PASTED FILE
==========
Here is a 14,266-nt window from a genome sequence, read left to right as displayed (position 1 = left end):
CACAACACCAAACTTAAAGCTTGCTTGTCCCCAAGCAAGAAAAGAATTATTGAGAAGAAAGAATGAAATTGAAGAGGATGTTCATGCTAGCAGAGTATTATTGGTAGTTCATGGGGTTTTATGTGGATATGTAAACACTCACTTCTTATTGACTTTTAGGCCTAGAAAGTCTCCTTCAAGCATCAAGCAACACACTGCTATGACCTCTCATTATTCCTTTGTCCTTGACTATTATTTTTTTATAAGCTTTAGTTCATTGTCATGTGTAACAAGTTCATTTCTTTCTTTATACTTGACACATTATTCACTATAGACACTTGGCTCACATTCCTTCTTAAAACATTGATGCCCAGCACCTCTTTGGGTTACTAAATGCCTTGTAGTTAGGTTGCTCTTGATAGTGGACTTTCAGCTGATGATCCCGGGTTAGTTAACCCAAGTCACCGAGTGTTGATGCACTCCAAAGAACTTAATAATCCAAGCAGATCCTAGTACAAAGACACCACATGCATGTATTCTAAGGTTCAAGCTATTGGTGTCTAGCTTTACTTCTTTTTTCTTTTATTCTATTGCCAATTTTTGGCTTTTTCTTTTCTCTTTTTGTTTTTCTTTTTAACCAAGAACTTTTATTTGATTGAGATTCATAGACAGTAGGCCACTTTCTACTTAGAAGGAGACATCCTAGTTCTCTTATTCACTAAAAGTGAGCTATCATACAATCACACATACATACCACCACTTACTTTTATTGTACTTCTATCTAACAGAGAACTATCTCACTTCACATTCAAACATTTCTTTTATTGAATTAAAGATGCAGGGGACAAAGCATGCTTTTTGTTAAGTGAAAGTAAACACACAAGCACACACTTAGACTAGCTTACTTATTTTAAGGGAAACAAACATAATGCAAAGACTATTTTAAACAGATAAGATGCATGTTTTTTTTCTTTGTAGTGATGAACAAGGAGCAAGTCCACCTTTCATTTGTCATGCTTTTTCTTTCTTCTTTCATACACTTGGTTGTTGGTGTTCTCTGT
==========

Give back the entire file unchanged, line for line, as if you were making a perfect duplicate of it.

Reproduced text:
Here is a 14,266-nt window from a genome sequence, read left to right as displayed (position 1 = left end):
CACAACACCAAACTTAAAGCTTGCTTGTCCCCAAGCAAGAAAAGAATTATTGAGAAGAAAGAATGAAATTGAAGAGGATGTTCATGCTAGCAGAGTATTATTGGTAGTTCATGGGGTTTTATGTGGATATGTAAACACTCACTTCTTATTGACTTTTAGGCCTAGAAAGTCTCCTTCAAGCATCAAGCAACACACTGCTATGACCTCTCATTATTCCTTTGTCCTTGACTATTATTTTTTTATAAGCTTTAGTTCATTGTCATGTGTAACAAGTTCATTTCTTTCTTTATACTTGACACATTATTCACTATAGACACTTGGCTCACATTCCTTCTTAAAACATTGATGCCCAGCACCTCTTTGGGTTACTAAATGCCTTGTAGTTAGGTTGCTCTTGATAGTGGACTTTCAGCTGATGATCCCGGGTTAGTTAACCCAAGTCACCGAGTGTTGATGCACTCCAAAGAACTTAATAATCCAAGCAGATCCTAGTACAAAGACACCACATGCATGTATTCTAAGGTTCAAGCTATTGGTGTCTAGCTTTACTTCTTTTTTCTTTTATTCTATTGCCAATTTTTGGCTTTTTCTTTTCTCTTTTTGTTTTTCTTTTTAACCAAGAACTTTTATTTGATTGAGATTCATAGACAGTAGGCCACTTTCTACTTAGAAGGAGACATCCTAGTTCTCTTATTCACTAAAAGTGAGCTATCATACAATCACACATACATACCACCACTTACTTTTATTGTACTTCTATCTAACAGAGAACTATCTCACTTCACATTCAAACATTTCTTTTATTGAATTAAAGATGCAGGGGACAAAGCATGCTTTTTGTTAAGTGAAAGTAAACACACAAGCACACACTTAGACTAGCTTACTTATTTTAAGGGAAACAAACATAATGCAAAGACTATTTTAAACAGATAAGATGCATGTTTTTTTTCTTTGTAGTGATGAACAAGGAGCAAGTCCACCTTTCATTTGTCATGCTTTTTCTTTCTTCTTTCATACACTTGGTTGTTGGTGTTCTCTGT